Is the Distribution Enactment to take away his acquired rights and status without restoring his former rights and status. If this is so, a big class of subjects will be penalised unfairly and unjustly. He referred to section 15 of the Interpretation Enactment Cap. 1. The Distribution Enactment should therefore be held not to be retrospective as to take away the status and rights of sons without restoring their former status. He cited In re School Board Election for the Parish of Ellenborough, Bourke v. Nut(1) Ward v. British Oak Insurance Co., Ltd.,(2) He referred to section 3 of the Enactment. “Child” means a legitimate child and where the deceased is permitted by his personal law a plurality of wives includes a child by any of such wives, but doers not include an adopted child”. This clause is ambiguous and badly worded considering its importance. But for an inclusion of a comma after the word wives, a different interpretation would arise. Section 4 is senseless. Sub-section (I) says “The Distribution of the immovable property of the deceased shall be regulated by this Enactment, wherever he may have had his domicile at the time of his death “, whereas section 7 and the rules under that section only apply to persons who at the time of their death are domiciled in one of the Federated Malay States. Therefore if the domicile of the deceased is China, then the rules laid down under section 7 will not apply.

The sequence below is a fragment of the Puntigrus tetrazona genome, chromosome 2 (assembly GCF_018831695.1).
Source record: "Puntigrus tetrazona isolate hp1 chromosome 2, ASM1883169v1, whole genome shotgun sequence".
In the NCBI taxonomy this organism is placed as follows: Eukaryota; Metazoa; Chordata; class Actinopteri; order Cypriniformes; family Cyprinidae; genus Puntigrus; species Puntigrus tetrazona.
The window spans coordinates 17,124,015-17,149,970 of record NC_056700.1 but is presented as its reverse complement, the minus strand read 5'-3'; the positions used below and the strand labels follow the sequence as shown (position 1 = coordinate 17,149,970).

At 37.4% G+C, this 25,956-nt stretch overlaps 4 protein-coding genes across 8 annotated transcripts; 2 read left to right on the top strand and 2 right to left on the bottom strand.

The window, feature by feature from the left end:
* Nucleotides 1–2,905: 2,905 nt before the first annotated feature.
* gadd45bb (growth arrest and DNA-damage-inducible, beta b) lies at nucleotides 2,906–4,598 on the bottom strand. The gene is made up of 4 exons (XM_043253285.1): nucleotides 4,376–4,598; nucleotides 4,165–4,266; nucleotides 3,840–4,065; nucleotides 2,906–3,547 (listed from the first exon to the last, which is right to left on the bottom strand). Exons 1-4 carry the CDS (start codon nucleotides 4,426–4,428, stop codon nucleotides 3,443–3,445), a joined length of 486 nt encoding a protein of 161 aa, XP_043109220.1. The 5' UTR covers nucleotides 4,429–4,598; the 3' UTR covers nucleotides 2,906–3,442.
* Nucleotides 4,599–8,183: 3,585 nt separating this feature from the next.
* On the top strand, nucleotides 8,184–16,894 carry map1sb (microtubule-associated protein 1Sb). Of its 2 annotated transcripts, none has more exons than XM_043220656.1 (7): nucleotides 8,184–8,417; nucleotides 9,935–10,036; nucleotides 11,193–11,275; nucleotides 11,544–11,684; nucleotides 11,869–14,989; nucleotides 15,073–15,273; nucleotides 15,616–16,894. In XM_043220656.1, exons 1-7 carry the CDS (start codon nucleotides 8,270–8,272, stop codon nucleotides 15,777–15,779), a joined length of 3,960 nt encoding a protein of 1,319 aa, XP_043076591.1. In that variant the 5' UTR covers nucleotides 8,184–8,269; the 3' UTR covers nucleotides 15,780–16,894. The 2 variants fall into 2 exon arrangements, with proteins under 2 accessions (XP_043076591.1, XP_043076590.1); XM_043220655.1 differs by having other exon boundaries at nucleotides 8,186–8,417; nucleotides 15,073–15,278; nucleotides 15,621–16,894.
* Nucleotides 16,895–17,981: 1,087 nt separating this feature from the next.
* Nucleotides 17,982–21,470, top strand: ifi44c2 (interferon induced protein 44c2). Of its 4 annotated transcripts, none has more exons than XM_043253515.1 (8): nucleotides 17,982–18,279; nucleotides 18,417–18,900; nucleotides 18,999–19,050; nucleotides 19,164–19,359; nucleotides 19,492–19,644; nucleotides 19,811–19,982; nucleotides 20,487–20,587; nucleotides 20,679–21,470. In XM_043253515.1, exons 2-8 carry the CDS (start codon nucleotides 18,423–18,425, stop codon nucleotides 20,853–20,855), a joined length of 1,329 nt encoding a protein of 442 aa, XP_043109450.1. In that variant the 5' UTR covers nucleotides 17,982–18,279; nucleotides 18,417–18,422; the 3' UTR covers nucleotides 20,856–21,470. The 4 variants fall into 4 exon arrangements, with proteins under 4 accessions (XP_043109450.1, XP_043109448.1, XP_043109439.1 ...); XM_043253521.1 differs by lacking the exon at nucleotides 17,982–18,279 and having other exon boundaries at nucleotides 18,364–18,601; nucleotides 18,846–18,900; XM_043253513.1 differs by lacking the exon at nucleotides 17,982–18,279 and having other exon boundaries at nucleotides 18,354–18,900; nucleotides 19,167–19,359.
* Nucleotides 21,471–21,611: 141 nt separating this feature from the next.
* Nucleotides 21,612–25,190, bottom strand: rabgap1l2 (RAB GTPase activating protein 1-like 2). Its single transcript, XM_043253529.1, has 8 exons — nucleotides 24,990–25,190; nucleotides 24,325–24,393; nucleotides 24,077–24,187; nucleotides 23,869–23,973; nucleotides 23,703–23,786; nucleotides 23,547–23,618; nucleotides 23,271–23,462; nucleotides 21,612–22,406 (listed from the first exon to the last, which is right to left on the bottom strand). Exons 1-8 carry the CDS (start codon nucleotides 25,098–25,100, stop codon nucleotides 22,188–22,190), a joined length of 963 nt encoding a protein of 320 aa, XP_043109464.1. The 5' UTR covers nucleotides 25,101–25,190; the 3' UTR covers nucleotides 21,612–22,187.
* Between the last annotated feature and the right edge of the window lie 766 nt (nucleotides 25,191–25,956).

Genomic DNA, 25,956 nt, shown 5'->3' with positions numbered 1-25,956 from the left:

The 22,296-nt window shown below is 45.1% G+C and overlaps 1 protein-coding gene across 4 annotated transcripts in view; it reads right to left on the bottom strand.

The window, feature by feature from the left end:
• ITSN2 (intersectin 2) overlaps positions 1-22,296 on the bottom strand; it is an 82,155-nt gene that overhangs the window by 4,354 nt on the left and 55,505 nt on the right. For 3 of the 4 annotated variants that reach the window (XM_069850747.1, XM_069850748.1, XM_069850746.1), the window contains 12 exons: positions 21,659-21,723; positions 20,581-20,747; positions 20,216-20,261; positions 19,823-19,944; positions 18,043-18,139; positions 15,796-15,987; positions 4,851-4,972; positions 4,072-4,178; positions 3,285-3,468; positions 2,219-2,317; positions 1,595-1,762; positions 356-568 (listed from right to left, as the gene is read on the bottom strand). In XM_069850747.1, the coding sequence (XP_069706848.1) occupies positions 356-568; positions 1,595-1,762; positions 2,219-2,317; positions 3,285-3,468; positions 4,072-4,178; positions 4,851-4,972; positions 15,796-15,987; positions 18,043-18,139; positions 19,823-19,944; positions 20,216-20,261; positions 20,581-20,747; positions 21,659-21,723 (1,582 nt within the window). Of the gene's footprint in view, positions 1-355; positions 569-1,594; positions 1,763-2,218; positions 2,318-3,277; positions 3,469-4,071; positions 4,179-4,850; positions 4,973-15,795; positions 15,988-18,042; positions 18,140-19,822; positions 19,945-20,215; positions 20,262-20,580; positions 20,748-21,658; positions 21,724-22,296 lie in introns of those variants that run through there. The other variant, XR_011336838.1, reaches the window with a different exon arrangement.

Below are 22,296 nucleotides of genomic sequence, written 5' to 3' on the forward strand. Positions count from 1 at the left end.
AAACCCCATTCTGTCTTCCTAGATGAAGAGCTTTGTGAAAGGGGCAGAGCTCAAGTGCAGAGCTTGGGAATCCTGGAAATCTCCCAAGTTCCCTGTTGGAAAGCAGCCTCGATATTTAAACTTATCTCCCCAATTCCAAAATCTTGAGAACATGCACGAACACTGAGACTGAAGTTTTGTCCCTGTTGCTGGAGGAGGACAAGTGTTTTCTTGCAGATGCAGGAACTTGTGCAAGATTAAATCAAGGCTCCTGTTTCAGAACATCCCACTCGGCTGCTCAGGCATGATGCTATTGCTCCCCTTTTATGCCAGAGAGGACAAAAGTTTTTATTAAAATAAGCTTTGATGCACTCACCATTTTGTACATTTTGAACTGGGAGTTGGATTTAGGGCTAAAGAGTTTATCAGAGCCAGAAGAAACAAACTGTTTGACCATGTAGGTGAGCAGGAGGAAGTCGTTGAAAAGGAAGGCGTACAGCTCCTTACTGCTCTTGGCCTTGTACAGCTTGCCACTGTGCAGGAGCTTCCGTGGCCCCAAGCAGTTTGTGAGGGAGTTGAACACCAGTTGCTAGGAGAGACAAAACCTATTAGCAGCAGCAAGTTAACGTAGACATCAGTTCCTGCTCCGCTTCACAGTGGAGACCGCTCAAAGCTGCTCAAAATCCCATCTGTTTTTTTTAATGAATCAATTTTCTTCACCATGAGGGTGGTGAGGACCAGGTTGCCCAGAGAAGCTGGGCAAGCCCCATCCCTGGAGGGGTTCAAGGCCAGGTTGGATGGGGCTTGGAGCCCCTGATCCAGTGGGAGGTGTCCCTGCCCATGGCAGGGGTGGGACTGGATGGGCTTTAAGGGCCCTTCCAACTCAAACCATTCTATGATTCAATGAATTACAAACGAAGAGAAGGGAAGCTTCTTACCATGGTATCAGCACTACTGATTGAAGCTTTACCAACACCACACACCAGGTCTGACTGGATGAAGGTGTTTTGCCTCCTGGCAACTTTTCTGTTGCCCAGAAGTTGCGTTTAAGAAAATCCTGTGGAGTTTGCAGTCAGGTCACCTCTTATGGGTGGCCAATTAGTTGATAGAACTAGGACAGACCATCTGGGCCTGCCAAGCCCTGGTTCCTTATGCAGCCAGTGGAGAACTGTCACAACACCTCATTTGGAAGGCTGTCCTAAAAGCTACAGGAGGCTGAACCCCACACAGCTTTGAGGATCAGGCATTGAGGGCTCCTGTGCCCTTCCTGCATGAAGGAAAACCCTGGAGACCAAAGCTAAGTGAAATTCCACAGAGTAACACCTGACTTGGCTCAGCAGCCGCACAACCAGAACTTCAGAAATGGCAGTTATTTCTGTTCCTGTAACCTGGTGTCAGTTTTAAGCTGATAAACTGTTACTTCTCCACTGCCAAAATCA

He submitted that the distribution in such a case should follow the principles as laid down in the Perak Order in Council. The question of domicile is important. He cited Winans v. Attorney General.(3) It is a question of fact wether the deceased had abandoned his domicile of origin and the onus of proof is on the defendants.